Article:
It is important to acknowledge that while this and other acronyms are widely used by individuals and institutions, the LGBT+ community is not a single homogeneous group and the experiences of all individuals who identify within this wider community are different. For instance, being trans or having a trans history is different from sexual orientation; however, trans people may also identify as LGB+. However, the forms of prejudice and discrimination directed against trans people can be similar to those directed against lesbian, gay, bisexual, + (LGB+) people, and historically the two communities have coexisted and supported each other. As a result, advocacy and support groups often (but not always) cover LGBT+ issues together.127
There are other variations of this acronym such as LGBTQ+ and LGBTI+, which are commonly used to refer to the identities of people who may not feel that ‘LGBT+’ describes them accurately and who may identify as queer, questioning, asexual, intersexual, pansexual, unsure, or in a number of other ways.128
For consistency, the University predominantly uses the ‘LGBT+’ acronym in communications and publicity, however it recognises that LGBT+, or indeed any other acronym, is not an exhaustive term and not all groups, institutions or individuals will choose to use or feel comfortable using the same acronym. For instance, there are specific examples within the University where other acronyms are in use, such as the LGBTI+ Matters Staff Network and the YUSU LGBTQ+ Network.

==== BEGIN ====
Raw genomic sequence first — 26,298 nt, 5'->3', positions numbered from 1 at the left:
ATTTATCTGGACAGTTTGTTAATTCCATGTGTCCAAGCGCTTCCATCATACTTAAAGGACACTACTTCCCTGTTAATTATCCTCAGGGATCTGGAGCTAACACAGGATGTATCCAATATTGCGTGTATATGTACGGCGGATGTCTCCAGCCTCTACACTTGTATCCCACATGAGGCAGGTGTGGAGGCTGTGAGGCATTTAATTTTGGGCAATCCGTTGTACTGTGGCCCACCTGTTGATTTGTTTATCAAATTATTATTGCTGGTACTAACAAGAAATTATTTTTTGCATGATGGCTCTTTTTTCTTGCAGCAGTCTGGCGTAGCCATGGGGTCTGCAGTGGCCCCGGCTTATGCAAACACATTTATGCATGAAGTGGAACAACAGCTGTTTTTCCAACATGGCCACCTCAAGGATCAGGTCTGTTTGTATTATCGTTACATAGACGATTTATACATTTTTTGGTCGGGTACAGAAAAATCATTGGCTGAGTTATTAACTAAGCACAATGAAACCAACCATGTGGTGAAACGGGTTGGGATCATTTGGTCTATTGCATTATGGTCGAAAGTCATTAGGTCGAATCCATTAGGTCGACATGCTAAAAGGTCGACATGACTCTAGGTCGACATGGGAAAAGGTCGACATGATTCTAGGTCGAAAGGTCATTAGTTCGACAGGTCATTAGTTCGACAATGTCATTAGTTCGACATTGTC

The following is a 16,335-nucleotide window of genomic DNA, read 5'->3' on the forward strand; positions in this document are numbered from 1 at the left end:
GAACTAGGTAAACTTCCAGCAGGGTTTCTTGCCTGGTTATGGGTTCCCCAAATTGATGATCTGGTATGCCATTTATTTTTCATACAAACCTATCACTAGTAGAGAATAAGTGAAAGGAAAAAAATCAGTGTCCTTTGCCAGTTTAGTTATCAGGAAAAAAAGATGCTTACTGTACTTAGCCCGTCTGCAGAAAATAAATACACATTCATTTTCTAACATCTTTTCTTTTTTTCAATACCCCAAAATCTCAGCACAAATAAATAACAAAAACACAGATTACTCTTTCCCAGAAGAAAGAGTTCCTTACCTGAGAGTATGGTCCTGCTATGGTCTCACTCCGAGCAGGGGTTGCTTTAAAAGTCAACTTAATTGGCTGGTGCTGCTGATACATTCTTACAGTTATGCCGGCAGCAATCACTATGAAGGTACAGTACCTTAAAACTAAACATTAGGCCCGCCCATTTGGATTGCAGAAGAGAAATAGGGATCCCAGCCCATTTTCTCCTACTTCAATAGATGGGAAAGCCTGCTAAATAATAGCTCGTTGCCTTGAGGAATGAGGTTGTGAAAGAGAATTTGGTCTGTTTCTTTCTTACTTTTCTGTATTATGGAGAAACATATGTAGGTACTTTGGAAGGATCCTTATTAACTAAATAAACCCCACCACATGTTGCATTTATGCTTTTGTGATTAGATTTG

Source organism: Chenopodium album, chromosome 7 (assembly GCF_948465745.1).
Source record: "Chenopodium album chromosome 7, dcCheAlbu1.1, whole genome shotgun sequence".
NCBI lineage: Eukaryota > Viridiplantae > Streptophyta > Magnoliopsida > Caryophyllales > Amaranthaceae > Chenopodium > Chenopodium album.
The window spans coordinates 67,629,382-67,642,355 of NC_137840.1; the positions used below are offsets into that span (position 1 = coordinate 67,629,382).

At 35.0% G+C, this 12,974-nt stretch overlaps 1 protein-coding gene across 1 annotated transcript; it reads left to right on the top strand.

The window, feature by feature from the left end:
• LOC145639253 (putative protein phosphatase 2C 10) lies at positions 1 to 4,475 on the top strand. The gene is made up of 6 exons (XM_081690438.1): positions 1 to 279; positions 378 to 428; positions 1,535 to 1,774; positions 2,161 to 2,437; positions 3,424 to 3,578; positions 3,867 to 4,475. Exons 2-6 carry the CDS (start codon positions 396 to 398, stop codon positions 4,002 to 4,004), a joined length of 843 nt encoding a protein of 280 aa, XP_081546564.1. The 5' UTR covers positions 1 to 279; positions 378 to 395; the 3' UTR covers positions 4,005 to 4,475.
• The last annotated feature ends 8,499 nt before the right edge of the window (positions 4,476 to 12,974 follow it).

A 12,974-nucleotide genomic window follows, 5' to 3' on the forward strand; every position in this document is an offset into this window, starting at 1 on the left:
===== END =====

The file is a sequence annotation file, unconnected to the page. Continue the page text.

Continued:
A woman who has a romantic and/or sexual orientation towards other women. Some nonbinary people may also identify with this term.129 The words ‘lesbian’ and ‘gay’ are terms which most lesbians and gay men prefer to use rather than ‘homosexual’. Lesbians often prefer the term ‘lesbian’ rather than ‘gay’ or ‘gay woman’ because it acknowledges their separate identities and experiences, although this is not always the case.
The prejudice and discrimination that results from a fear or dislike of someone because they are, or are perceived to be, a lesbian.130
When a person’s sexual/romantic orientation and/or gender identity is disclosed to someone else, whether inadvertently or intentionally, without their consent.131 The act of outing an individual deprives them of their right to choose when, how and to whom they wish to disclose their personal information and can often lead to discrimination. Also see ‘coming out’.
An individual’s potential for sexual or romantic attraction toward people of any gender identity, and is therefore a sexual/romantic orientation that is not limited by gender.